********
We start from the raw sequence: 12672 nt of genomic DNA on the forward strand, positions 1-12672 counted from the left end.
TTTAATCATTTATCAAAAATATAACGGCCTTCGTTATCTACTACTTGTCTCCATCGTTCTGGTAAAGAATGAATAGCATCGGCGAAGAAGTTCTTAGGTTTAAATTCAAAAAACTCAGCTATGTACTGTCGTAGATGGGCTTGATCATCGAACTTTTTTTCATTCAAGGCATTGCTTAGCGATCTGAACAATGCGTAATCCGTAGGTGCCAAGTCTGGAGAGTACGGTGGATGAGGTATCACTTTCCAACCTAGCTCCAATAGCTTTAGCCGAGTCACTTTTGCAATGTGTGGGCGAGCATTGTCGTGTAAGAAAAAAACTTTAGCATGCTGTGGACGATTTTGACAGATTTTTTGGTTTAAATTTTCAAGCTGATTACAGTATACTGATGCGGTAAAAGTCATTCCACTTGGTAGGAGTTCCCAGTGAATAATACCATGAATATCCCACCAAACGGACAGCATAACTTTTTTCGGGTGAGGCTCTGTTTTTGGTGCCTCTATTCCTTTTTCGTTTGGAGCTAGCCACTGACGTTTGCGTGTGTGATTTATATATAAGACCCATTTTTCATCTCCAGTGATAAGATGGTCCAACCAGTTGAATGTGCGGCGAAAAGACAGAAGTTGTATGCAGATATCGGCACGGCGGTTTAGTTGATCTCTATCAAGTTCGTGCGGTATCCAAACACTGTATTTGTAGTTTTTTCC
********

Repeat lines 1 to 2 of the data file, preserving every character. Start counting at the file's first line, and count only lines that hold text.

We start from the raw sequence: 12672 nt of genomic DNA on the forward strand, positions 1-12672 counted from the left end.
TTTAATCATTTATCAAAAATATAACGGCCTTCGTTATCTACTACTTGTCTCCATCGTTCTGGTAAAGAATGAATAGCATCGGCGAAGAAGTTCTTAGGTTTAAATTCAAAAAACTCAGCTATGTACTGTCGTAGATGGGCTTGATCATCGAACTTTTTTTCATTCAAGGCATTGCTTAGCGATCTGAACAATGCGTAATCCGTAGGTGCCAAGTCTGGAGAGTACGGTGGATGAGGTATCACTTTCCAACCTAGCTCCAATAGCTTTAGCCGAGTCACTTTTGCAATGTGTGGGCGAGCATTGTCGTGTAAGAAAAAAACTTTAGCATGCTGTGGACGATTTTGACAGATTTTTTGGTTTAAATTTTCAAGCTGATTACAGTATACTGATGCGGTAAAAGTCATTCCACTTGGTAGGAGTTCCCAGTGAATAATACCATGAATATCCCACCAAACGGACAGCATAACTTTTTTCGGGTGAGGCTCTGTTTTTGGTGCCTCTATTCCTTTTTCGTTTGGAGCTAGCCACTGACGTTTGCGTGTGTGATTTATATATAAGACCCATTTTTCATCTCCAGTGATAAGATGGTCCAACCAGTTGAATGTGCGGCGAAAAGACAGAAGTTGTATGCAGATATCGGCACGGCGGTTTAGTTGATCTCTATCAAGTTCGTGCGGTATCCAAACACTGTATTTGTAGTTTTTTCC